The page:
Build a better organizational habit this year
After annual planning, most organizations lose momentum and progress soon grinds to a halt. What can be done to alter the status quo and ensure this year’s plans actually get carried out? Perhaps it’s time to look at how to promote a habit of execution.
A chronic problem
Organizations struggle with execution, the challenge caused mostly by internal factors. Various experts estimate 70% of company initiatives fail, and according to a study by McKinsey, 72% of the time it’s due to managers and employees resisting change. Inability to overcome internal hurdles even impacts careers in the corner office. CEO dismissals have historically run 16%-30% because of a lack of execution, not a lack of strategy.
Experts cite a number of factors. Many say ineffective change management is to blame. Others say it’s a lack of emotional intelligence on the part of many CEOs. Still others point to a lack of accountability, inappropriate metrics or counterproductive bonus structures.
All of these may be drivers, but an organization’s lack of self-control may ultimately be responsible. Authors Larry Bossidy and Ram Charan say execution is a discipline that must be integrated into a company’s strategy, goals and culture, and personally reinforced by the senior leader. Companies excelling in an enterprise-wide approach reap high returns. According to author Jim Collins, organizations exhibiting fanatic discipline, defined as extreme consistency of action, goals, performance standards and methods, tend to outperform rivals by a factor of ten.
While many experts describe the desired performance, few explain how the organizational behavior itself can be acquired. A closer look at neuroscience suggests new perspectives.
Start with neurons
Our miraculous brains are the pinnacle of human evolution. Most scientists think that despite our millions of years of natural selection, we humans became fully capable of conscious thought only recently, around 100,000 years ago, a relative blink in geologic time.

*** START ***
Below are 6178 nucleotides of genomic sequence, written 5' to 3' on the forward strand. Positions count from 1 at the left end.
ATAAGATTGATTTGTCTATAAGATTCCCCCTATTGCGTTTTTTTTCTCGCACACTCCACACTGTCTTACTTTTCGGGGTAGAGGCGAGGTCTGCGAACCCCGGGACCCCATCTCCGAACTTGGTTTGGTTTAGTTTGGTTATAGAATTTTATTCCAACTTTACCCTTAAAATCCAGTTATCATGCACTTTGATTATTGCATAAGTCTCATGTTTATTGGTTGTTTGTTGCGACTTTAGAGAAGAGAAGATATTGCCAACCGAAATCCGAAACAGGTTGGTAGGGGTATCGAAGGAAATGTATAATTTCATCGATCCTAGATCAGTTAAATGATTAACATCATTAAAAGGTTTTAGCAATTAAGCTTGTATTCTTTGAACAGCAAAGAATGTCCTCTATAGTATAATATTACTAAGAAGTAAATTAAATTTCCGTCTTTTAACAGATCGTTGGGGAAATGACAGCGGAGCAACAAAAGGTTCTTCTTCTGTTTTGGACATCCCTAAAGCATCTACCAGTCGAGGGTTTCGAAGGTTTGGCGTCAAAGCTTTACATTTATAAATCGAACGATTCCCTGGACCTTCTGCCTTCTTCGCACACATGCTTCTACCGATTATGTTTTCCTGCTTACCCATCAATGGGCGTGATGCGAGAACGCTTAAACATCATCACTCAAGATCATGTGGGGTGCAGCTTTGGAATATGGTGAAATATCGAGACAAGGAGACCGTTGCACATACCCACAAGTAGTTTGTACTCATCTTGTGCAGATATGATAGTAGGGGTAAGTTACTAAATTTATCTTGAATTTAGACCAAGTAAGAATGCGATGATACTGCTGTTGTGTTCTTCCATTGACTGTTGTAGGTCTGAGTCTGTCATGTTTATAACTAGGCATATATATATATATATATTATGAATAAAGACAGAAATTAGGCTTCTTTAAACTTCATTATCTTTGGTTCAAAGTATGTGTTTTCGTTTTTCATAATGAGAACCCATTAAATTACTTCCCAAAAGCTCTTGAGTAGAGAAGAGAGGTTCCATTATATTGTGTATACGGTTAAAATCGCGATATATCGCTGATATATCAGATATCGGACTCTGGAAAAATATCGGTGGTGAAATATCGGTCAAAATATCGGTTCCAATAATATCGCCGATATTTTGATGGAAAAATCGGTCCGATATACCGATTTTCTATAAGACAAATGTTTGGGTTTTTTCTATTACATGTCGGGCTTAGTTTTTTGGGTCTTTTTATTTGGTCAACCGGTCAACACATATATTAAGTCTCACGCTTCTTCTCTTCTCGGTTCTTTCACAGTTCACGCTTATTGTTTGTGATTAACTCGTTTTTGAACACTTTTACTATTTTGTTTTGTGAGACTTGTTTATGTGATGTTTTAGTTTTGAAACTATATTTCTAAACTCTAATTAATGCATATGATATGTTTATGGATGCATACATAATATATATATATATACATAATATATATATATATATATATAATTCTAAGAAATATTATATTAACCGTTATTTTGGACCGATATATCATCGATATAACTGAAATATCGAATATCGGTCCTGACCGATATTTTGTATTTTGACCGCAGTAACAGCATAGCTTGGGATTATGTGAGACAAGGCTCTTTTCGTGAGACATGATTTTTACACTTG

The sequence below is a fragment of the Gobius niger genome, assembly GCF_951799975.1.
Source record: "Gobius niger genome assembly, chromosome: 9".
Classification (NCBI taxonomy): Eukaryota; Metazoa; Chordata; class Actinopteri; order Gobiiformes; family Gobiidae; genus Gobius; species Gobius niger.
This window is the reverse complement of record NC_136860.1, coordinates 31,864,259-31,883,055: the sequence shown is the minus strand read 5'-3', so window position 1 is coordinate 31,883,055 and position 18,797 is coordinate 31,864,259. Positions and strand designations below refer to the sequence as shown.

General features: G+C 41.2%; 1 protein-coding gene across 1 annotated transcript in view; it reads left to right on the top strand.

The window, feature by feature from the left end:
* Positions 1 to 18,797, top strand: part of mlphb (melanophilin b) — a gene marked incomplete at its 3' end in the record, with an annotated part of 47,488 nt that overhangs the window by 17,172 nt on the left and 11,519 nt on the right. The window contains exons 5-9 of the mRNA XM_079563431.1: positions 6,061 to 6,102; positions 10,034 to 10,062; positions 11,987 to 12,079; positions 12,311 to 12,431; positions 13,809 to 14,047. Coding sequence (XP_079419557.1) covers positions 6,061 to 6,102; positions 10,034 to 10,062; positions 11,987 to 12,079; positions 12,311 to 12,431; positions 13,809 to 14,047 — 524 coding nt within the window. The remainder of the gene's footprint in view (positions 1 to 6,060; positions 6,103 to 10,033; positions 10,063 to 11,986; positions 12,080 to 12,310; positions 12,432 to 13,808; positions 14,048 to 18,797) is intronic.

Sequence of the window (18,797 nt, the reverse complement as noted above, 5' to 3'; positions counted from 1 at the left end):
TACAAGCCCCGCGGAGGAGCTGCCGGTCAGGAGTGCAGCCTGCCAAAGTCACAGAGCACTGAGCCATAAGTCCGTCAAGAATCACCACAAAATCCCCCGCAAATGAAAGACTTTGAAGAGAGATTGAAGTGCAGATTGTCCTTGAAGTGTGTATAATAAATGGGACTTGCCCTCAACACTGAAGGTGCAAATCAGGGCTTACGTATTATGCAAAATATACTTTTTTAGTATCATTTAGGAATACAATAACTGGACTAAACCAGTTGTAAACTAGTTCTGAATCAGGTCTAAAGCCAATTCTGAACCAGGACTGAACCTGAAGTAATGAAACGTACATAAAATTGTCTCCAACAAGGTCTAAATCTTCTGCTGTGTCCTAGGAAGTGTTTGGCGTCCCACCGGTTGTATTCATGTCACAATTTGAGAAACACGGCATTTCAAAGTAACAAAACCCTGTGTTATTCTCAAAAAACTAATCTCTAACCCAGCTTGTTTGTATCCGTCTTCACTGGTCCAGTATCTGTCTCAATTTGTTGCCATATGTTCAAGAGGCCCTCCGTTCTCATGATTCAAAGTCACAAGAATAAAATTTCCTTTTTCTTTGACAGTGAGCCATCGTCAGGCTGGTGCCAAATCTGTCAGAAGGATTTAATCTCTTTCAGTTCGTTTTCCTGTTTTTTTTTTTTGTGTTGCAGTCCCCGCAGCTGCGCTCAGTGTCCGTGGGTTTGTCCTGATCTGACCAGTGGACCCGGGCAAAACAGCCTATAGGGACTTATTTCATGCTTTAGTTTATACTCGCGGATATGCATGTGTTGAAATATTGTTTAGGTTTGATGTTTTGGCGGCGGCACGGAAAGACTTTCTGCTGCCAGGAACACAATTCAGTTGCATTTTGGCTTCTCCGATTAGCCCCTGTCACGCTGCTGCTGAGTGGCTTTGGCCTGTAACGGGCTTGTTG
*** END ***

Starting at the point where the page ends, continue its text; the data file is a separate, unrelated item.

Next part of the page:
Because of its nascent development, our consciousness makes up only about five percent of our total neural activity. Bombarded by modern-day stimuli, our mental processing suffers intense demand coupled with limited computing resources. To manage the high cognitive load, our brain uses a variety of shortcuts, such as offloading simpler tasks to our brutish, but lightning-fast subconscious.
It’s the process of habituation. Our midbrain’s basal ganglia rewire repetitive tasks so our minds can perform them instinctively. What once required thoughtful contemplation eventually occurs automatically, below our conscious awareness. For example, the first day we drive to work we must pay close attention to all the turns, but after a month or so, we arrive unable to recall the commute’s specific details.
But the brain makes tradeoffs with this processing arrangement. While our conscious mind learns quickly and deals with complicated matters easily, our subconscious learns slowly and must operate according to simple rules. And once trained, our reflexive system resists change. A habit becomes very hard to break.
The habit loop
Author Charles Duhigg describes a simple behavioral model for understanding how habits work. A sensory cue triggers the subconscious to enact a routine, which in turn leads to a reward. The reward itself is biochemical. Our brain releases dopamine, a powerful, feel-good neurotransmitter that causes animals like us to repeat beneficial behaviors. We crave this substance, whether it’s produced in response to basic physical or complex social actions.
Duhigg points out that most companies focus exclusively on individual rewards and recognition as a way to influence behaviors. But as the model shows, carrots and sticks only go so far. The desired routine must be simple, clear and repeatable. A sensory indicator must trigger the cycle. The behavior must satisfy a primal need. And the process requires many recurrences to become established. Scientists say the average time to acquire a habit is 66 days with a range of 18–254 days, depending on the behavior and its frequency. Leaders must consider all aspects of this loop if the goal is to improve performance by modifying worker habits.
Solutions that leverage our natural tendencies
As Charan, Bossidy and Collins point out, discipline improves performance, and formal processes and structures can help. Discipline begets repetition, repetition begets habits, and habits beget performance. For example, to overcome the annual planning “shelfware” syndrome, leaders should adopt a planning and review calendar discipline. Executives can create a schedule including triggered date reminders (cues) and routine agendas to review progress, align activities between levels and teams (routines), and give feedback (rewards). In time, the new corporate ritual will satisfy deep, collective needs for security and growth and foster a habit of execution across the enterprise.
People must also change their own habits. Rather than let the urgencies of the day subvert their efforts to become more proactive, leaders must impose better self-discipline. Author Stephen Covey says it best, “The key is not to prioritize what’s on your schedule, but to schedule your priorities.” I strongly recommend my clients calendar two-hour, recurring meetings every week dedicated exclusively to making progress on plans and improvement projects. The visual cue triggers them to set aside time to chip away relentlessly at meeting their goals, week after week. Achievement is the reward and all the benefits that come with it.
Resolve to make 2016 different. This year, adopt the habit of execution.
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